Maureen Lipinski discovered she was pregnant just after finishing her debut novel A Bump in the Road. She lives in Chicago with her husband and son.
Shortly after my husband and I got married, I made the decision to fulfill my life-long dream of writing a book. At first, I think I just wanted to see if I could write 80,000 related words. I knew I wanted to set the story in Chicago, with a couple in their mid-20s. The pregnancy part came to me as I examined my own life, asking a lot of "what if" questions. I think the exact question was, "What would be the most shocking, surprising thing that could happen for me right now?" Which, apparently, was destined for both my main character and me!
I finished the book in November of 2007. I was busy compiling lists of agents to query the next month when I discovered my own little "bump in the road". I don't think shocked quite covers it!
I went back and made a few notes and incorporated my own experiences. For example, Clare's glucose test at the hospital almost identically mirrors mine - complete with screaming toddler! Although I was very pleasantly surprised to discover that I really had nailed a lot of the pregnancy emotions in the first draft.
Well, I delivered in August, (during the US summer), so that should give you some idea how cranky I was at the end! My son was almost nine pounds, so I was waddling around in 90-degree heat with hugely swollen feet (four sizes bigger than normal) and enduring fearful looks from strangers who thought I was going to give birth right there on their shoes.
There are certainly many aspects of Clare that mirror my own life but she's definitely a construct of my imagination. I don't have a famous blog or work in event planning. Not to mention, she's much, much funnier than I am.
Definitely. I think Clare is a really relatable character. She's confident but self-deprecating and independent but surrounded by a wonderful circle of support. I feel like she's someone who would be a great friend and wonderful sounding board.
The edits for the second book are staring me in the face as I type this - metaphorically speaking, of course. I'm currently working on the sequel to Clare's story and it should be out next summer. It will detail her first year as a working mom and her struggle to avoid anything resembling Mom Jeans.
It's funny, because I have friends with characteristics of both Reese and Julie. Each character is a conglomeration of different friends, family members and imaginary details. I think I have really interesting friends, which allows for great book material! If I had to choose, I'd say Julie is closer to how my friends and I were in college and Reese is probably closer to reality now that most of my friends are married. So at this point in my life, I'd say Reese - although I think everyone can use a little Julie in their life!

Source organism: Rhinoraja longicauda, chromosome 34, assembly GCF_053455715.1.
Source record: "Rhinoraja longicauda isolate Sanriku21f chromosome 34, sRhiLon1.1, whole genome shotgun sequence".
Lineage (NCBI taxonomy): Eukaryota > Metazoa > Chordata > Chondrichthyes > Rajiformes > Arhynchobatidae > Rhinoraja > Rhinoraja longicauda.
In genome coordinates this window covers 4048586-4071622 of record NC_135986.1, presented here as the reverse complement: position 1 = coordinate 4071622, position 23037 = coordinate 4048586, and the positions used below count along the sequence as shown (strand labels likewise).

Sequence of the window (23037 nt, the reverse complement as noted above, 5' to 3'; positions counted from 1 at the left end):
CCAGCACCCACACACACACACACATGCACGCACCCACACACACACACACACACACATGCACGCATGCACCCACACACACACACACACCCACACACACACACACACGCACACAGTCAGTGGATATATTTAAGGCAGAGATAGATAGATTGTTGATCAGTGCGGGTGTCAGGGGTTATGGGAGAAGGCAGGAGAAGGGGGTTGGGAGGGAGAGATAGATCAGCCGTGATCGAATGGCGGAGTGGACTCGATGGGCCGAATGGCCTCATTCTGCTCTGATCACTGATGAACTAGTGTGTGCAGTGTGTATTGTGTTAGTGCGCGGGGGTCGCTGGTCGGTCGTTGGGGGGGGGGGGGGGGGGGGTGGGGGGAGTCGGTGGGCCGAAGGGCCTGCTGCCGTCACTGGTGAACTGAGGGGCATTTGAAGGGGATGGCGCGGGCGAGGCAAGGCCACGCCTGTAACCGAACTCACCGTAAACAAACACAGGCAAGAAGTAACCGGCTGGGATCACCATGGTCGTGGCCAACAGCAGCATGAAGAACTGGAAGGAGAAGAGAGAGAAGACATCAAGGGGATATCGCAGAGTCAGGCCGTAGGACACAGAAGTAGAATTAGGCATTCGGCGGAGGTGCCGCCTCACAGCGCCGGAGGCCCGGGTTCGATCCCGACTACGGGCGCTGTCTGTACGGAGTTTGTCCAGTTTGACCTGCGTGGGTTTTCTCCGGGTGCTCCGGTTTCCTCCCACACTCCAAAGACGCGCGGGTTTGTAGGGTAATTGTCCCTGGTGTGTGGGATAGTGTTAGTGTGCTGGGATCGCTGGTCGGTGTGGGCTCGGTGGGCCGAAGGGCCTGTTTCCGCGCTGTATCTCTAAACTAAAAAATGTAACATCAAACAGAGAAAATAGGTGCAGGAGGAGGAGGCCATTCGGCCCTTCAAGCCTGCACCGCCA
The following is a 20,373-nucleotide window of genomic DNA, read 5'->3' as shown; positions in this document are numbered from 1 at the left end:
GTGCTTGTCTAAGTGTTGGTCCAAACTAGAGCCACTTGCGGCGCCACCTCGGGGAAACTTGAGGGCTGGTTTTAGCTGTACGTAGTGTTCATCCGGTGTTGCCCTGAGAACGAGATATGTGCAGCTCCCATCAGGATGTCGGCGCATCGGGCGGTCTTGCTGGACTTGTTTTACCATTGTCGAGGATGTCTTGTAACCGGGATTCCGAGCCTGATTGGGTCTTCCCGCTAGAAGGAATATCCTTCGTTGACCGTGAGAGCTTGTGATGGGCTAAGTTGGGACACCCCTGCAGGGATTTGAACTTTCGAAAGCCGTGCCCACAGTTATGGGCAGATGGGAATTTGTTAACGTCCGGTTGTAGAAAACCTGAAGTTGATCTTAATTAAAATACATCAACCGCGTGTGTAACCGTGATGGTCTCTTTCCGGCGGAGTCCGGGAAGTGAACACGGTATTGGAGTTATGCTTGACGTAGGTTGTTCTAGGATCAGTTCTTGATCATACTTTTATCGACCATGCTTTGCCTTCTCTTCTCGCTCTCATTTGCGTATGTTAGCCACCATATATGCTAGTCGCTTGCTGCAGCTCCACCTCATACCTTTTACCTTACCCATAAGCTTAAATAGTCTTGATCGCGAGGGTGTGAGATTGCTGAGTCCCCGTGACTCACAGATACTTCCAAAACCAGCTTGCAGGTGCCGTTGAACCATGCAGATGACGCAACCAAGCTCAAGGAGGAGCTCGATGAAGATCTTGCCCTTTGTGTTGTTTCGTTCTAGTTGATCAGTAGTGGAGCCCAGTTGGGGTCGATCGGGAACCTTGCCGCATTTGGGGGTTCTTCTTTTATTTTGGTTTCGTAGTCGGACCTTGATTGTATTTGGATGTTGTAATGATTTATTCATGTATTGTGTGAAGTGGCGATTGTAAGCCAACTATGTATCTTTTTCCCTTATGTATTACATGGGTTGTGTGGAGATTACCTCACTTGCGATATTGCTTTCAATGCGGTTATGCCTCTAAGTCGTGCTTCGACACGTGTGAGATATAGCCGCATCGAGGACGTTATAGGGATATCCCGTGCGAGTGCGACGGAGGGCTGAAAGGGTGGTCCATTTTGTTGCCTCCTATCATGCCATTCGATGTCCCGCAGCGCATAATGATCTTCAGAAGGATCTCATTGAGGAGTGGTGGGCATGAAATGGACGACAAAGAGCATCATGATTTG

Being a fan of many popular blogs myself, I was fascinated with the idea that these people are so intimately known to us and so easily accessible. In the age of US Weekly, these famous bloggers are the everyday celebrities, sometimes recognized in public. I thought it was a great set-up for and background to all of the hilarious, embarrassing moments that come along with being pregnant.
The Novel Girls is a group blog ("grog") of five debut authors - myself, Tracy Madison, Jillian Cantor, Lisa Patton and Lesley Livingston. We write everything from commercial women's fiction, to young adult fantasy to romance. Each week is a different topic, ranging from plotting tricks to author promotions to our favorite books. It's been a wonderful experience to share my debut year with these four amazing women. Come party with us at www.thenovelgirls.blogspot.com.
I think the best thing about being a published author is first, knowing that I had the courage to pursue my dreams and second, the gratification that comes with people responding to my work. It's both completely humbling and fabulous when I hear from someone who enjoyed my book. I think the worst thing about being published is there are so many things you can't control - things like bookstore placement, sales and print-runs. At some point, you have to let go and just keep writing, as difficult as that may be. But that's why God invented wine and chocolate, right?
Being laid-off has been one of the biggest blessings ever. I spent the last year loudly proclaiming that I wanted to write full-time and guess what? It's been wonderful to focus solely on writing and spend more time with my rambunctious toddler. Although I think I've watched enough Barney now to officially turn my brain into mush.
I just finished up some edits for a young adult book that my agent will be pitching soon and now I'm barreling through the Edits of Death on my second book. After those are done, I have another book clanging around in my head, not-so-patiently awaiting its turn.
I absolutely adore Marian Keyes and Sophie Kinsella. Their books reminded me that writing can be fun, light and hilarious. Their success gave the confidence to pursue writing the book I really, really wanted to read.
Oooh - fun question! I'd love to attend Heidi Klum's baby shower because I refuse to believe she's that skinny after having like 20 kids unless I see it in person. I'd also like to attend Sarah Jessica Parker's shower for her new twin girls, if only to see if people gifted them with teeny-tiny Manolo Blahnik booties.